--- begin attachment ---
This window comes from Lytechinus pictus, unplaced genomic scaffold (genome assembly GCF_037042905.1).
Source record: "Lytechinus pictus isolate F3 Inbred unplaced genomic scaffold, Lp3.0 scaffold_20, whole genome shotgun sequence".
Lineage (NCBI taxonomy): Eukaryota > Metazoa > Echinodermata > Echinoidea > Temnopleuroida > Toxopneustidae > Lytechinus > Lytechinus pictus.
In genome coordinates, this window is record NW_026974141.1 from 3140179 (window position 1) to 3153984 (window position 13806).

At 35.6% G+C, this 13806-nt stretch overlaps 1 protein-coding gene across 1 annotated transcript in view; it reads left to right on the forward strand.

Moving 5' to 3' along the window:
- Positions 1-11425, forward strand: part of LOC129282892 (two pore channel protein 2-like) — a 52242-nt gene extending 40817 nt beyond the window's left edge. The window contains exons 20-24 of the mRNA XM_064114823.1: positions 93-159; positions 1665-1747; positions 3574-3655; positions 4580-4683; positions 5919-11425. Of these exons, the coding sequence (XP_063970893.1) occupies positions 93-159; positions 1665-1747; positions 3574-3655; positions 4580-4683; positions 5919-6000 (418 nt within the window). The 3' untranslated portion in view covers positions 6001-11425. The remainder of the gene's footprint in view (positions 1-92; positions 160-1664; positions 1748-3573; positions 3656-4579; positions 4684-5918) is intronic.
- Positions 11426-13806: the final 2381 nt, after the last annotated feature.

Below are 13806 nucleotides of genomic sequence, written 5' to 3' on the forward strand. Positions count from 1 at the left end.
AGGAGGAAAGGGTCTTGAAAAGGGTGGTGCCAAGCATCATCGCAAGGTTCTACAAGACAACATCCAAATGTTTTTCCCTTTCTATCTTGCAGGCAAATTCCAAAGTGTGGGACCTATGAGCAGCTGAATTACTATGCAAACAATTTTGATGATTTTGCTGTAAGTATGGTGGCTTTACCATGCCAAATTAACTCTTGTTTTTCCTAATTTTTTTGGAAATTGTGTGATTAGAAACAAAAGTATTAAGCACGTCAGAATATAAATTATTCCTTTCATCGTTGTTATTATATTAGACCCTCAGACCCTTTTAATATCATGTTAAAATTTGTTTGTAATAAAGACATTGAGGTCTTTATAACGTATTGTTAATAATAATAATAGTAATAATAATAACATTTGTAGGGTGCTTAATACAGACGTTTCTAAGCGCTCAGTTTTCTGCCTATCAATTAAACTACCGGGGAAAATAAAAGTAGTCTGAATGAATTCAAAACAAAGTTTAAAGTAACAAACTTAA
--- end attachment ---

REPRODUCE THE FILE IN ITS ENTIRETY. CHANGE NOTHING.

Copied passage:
This window comes from Lytechinus pictus, unplaced genomic scaffold (genome assembly GCF_037042905.1).
Source record: "Lytechinus pictus isolate F3 Inbred unplaced genomic scaffold, Lp3.0 scaffold_20, whole genome shotgun sequence".
Lineage (NCBI taxonomy): Eukaryota > Metazoa > Echinodermata > Echinoidea > Temnopleuroida > Toxopneustidae > Lytechinus > Lytechinus pictus.
In genome coordinates, this window is record NW_026974141.1 from 3140179 (window position 1) to 3153984 (window position 13806).

At 35.6% G+C, this 13806-nt stretch overlaps 1 protein-coding gene across 1 annotated transcript in view; it reads left to right on the forward strand.

Moving 5' to 3' along the window:
- Positions 1-11425, forward strand: part of LOC129282892 (two pore channel protein 2-like) — a 52242-nt gene extending 40817 nt beyond the window's left edge. The window contains exons 20-24 of the mRNA XM_064114823.1: positions 93-159; positions 1665-1747; positions 3574-3655; positions 4580-4683; positions 5919-11425. Of these exons, the coding sequence (XP_063970893.1) occupies positions 93-159; positions 1665-1747; positions 3574-3655; positions 4580-4683; positions 5919-6000 (418 nt within the window). The 3' untranslated portion in view covers positions 6001-11425. The remainder of the gene's footprint in view (positions 1-92; positions 160-1664; positions 1748-3573; positions 3656-4579; positions 4684-5918) is intronic.
- Positions 11426-13806: the final 2381 nt, after the last annotated feature.

Below are 13806 nucleotides of genomic sequence, written 5' to 3' on the forward strand. Positions count from 1 at the left end.
AGGAGGAAAGGGTCTTGAAAAGGGTGGTGCCAAGCATCATCGCAAGGTTCTACAAGACAACATCCAAATGTTTTTCCCTTTCTATCTTGCAGGCAAATTCCAAAGTGTGGGACCTATGAGCAGCTGAATTACTATGCAAACAATTTTGATGATTTTGCTGTAAGTATGGTGGCTTTACCATGCCAAATTAACTCTTGTTTTTCCTAATTTTTTTGGAAATTGTGTGATTAGAAACAAAAGTATTAAGCACGTCAGAATATAAATTATTCCTTTCATCGTTGTTATTATATTAGACCCTCAGACCCTTTTAATATCATGTTAAAATTTGTTTGTAATAAAGACATTGAGGTCTTTATAACGTATTGTTAATAATAATAATAGTAATAATAATAACATTTGTAGGGTGCTTAATACAGACGTTTCTAAGCGCTCAGTTTTCTGCCTATCAATTAAACTACCGGGGAAAATAAAAGTAGTCTGAATGAATTCAAAACAAAGTTTAAAGTAACAAACTTAA